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Publication numberUS2729049 A
Publication typeGrant
Publication dateJan 3, 1956
Filing dateMay 9, 1952
Priority dateMay 9, 1952
Publication numberUS 2729049 A, US 2729049A, US-A-2729049, US2729049 A, US2729049A
InventorsPorter Wellington W
Original AssigneePorter Wellington W
Export CitationBiBTeX, EndNote, RefMan
External Links: USPTO, USPTO Assignment, Espacenet
Pickup with belt stripping means
US 2729049 A
Abstract  available in
Images(2)
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Claims  available in
Description  (OCR text may contain errors)

Jan. 3, 1956 w. w. PORTER 2,729,049

PICKUP WiTH BELT STRIPPING MEANS Filed May 9, 1952 2 Sheets-Sheet 1 INVENTOR.

WELLINGTON W. PORTER W. ATTORN EY.

Jan. 3, 1956 w. w. PORTER PICKUP WITH BELT STRIPPING MEANS 2 Sheets-Sheet 2 Filed May 9, 1952 INVENTOR.

WELLINGTON W. PORTER ATTORNEY.

United States Paten'tO PICKUP WITH BELT STRIPPING MEANS Wellington W. Porter, Waterloo, N. Y.

Application May 9, 1952, Serial No. 286,985

12 Claims. (Cl. 56-364) This invention relates to harvesters, and more particularly to feeding means cooperating with a ramp in which provision is made for effective stripping of the feeding means and compacting of the mass.

In copending application Serial No. 175,761, filed July 25, 1950, and now Patent 2,674,838, there is disclosed an endless belt feeding mechanism of a flexible construction for accommodating uneven ground, adapted to cooperate with a flexible ramp, and in which stripping is effected by belt-carried mechanism rendered operative by the curvature of the belt around the discharge end of the supporting sprockets. Such disclosure is an improvement upon the structure shown in Patent No. 2,524,077, and application Serial No. 786,454, filed November 17, 1947, and now Patent 2,614,379.

The present invention is directed to an improved stripping mechanism employing endless stripper belts cooperating with endless belt feed mechanism in which the stripper belts are so mounted as to provide reaches thereof extending in an inclined direction away from the endless feed belt mechanism, so as to cause gradual stripping from the feed mechanism in the direction of feeding.

The invention further has to do with the provision of a multiple flat belt stripping mechanism, adapted to provide a substantially solid stripping front, adjacent belts being separated by relatively narrow feeding tines.

Further, the invention relates to a multiple flat belt stripping mechanism cooperating with stripping tines and an adjacent ramp whereby vines, spinach, and the like may be driven up the ramp and compacted in the process, and discharged in a compacted mass upon a transverse conveyor.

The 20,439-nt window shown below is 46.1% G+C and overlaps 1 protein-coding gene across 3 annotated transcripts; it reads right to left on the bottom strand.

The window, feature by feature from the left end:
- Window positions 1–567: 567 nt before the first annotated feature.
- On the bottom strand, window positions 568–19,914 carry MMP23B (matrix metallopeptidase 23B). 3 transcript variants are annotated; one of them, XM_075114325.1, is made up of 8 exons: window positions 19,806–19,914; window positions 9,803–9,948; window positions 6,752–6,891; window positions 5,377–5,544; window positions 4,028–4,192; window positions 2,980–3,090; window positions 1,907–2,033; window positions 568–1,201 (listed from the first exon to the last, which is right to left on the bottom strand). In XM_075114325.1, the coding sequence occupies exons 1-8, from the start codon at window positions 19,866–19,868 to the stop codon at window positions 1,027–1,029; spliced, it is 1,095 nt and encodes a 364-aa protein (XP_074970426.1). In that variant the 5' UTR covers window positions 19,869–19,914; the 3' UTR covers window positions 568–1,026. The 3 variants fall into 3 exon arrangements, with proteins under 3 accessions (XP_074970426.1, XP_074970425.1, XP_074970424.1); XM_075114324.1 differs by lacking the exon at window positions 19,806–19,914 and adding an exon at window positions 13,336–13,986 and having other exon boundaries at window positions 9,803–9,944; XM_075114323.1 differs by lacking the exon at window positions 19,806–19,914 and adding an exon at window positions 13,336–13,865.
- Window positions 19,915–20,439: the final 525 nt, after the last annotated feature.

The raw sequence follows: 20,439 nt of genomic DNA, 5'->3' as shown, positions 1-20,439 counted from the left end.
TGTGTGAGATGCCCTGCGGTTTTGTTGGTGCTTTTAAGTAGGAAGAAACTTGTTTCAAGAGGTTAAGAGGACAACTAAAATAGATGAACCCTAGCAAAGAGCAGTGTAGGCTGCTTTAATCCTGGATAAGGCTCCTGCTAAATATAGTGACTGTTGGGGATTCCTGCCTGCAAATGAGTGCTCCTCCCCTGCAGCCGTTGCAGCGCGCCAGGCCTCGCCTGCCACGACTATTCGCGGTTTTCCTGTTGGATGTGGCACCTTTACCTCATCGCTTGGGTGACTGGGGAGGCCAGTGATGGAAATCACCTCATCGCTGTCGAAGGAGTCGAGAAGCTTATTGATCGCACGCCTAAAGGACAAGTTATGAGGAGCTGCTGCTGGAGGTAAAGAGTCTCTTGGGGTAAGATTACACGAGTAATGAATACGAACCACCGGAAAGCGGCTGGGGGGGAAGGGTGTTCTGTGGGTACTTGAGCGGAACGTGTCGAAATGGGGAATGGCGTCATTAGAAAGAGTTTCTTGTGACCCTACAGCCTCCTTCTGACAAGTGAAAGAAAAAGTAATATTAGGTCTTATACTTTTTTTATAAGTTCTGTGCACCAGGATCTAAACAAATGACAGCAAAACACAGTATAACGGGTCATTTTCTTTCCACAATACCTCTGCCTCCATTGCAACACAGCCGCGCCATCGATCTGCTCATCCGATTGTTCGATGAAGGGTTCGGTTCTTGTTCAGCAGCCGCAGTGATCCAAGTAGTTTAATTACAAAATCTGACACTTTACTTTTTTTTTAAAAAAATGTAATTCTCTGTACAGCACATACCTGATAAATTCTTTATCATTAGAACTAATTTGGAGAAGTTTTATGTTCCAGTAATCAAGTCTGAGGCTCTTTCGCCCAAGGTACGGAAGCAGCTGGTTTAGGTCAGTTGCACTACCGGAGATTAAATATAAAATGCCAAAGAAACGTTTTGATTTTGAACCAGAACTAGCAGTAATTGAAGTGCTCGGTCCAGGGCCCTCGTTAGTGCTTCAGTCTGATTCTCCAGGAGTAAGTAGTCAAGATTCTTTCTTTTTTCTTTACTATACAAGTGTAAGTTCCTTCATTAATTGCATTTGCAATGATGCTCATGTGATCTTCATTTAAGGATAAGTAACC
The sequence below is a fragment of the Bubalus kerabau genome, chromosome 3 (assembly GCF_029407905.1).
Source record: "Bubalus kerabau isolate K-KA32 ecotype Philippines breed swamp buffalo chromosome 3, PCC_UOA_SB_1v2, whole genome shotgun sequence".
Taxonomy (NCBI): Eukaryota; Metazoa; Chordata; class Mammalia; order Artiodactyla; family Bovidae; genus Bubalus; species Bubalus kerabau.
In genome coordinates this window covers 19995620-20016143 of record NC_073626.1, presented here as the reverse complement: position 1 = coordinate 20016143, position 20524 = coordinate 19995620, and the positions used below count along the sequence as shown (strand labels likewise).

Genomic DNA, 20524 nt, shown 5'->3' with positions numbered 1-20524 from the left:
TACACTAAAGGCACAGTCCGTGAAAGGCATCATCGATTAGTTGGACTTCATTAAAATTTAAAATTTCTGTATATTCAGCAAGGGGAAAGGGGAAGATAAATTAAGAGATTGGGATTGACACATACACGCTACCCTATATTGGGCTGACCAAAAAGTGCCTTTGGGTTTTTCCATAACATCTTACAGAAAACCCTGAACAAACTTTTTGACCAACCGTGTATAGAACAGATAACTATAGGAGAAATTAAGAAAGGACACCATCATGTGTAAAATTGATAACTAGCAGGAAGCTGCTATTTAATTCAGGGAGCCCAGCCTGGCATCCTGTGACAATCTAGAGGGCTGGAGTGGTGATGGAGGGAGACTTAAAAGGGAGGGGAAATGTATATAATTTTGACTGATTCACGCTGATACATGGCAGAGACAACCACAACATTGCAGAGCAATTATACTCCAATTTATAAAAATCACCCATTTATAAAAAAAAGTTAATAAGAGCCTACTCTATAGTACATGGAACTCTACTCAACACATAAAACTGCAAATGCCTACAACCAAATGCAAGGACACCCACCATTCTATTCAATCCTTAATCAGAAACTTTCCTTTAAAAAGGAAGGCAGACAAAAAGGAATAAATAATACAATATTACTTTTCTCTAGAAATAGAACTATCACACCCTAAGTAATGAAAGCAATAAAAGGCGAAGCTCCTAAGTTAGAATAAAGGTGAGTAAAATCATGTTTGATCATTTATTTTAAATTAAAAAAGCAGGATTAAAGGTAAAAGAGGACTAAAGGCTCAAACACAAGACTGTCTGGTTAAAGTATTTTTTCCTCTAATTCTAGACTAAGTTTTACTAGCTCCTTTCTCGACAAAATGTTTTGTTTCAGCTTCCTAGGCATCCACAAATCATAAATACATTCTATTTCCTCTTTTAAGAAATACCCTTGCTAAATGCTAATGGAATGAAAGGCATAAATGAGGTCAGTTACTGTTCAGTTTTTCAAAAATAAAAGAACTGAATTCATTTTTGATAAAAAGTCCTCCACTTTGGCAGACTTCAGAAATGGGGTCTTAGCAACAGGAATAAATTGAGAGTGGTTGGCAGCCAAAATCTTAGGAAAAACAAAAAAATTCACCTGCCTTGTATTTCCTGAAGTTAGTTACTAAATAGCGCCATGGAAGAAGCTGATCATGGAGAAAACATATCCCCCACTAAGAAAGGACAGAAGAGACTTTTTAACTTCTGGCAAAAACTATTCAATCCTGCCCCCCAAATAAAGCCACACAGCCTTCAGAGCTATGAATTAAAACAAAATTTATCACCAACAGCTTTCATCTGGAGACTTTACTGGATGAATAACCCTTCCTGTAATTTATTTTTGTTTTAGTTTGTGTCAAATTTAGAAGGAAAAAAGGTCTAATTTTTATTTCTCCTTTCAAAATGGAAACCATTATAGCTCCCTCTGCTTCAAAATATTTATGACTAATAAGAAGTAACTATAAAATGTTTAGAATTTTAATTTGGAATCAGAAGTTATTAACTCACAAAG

Further, the invention has to do with the provision of a high speed harvester for the cutting and loading of peas, spinach, turnip greens, and the like, having provision for continuous feeding and compacting to materially reduce the bulk and facilitate subsequent conveying and loading.

Further, the invention is directed to apparatus of the type described adapted to be mounted in a flexible framework whereby accommodation to uneven ground is provided for.

The above and other novel features of the invention will appear more fully hereinafter from the following detailed description when taken in conjunction with the accompanying drawings. It is expressly understood that the drawings are employed for purposes of illustration only and are not designed as a definition of the limits of the invention, reference being had for this purpose to the appended claims.

In the drawings, wherein like reference characters indicate like parts:

Figure l is a perspective view of the mechanism, parts being broken away for a clearer understanding;

Figure 2 is a longitudinal sectional view through the feed mechanism of Figure 1; and

Figure 3 is an enlarged sectional view taken in the region indicated by the line 33 of Figure 2.

Referring to the drawings, and particularly Figure 1,

2,729,049 Patented Jan. 3, 1956 there will be seen a forward frame 20, and a rear frame 22, the forward frame being supported from the rear frame on either side by universally connected links such as 24 and 26, and hydraulic lifting struts 28. The frame is similar in respect to flexibility to that disclosed in application Serial No. 175,761, filed July 25, 1950, and application Serial No. 786,454, filed November 17, 1947. The frame 20 is preferably counterbalanced at opposite sides by tension springs such as and 32.

The vertical members 34 and 36 of the rear frame 22 are provided with spaced bearings such as 25 between which extends a drive shaft 38, such shaft being fitted adjacent to either end and within the bearings 25, with sprockets 39 and 41.

The shaft 38 is driven through gearing 40 and 42 by an auxiliary drive shaft of a tractor to which the apparatus is coupled, as will be understood by reference to the aforesaid applications.

The shaft 38 is provided with spaced bearings 43 and 45, located within the bearings 25 and outside the sprockets 39 and 41, to which are attached inclined forwardly extending reach bars 44, which bars extend across and rest upon a transverse bar 46 extending between the upright portions 48 and 50 of the forward frame 20. The reach bars are loosely held in position upon the transverse bar 46. The extreme lower forward ends of the bars 44 are provided with bearings 52, in which is journaled a transverse shaft 54 having spaced sprockets 56 and 58 in alignment with sprockets 39 and 41. Endless chains 57 and 59 extending over each of sprockets 39 and 56 and 41 and 58, respectively, provide a supporting structure for a plurality of spaced transverse bars 60.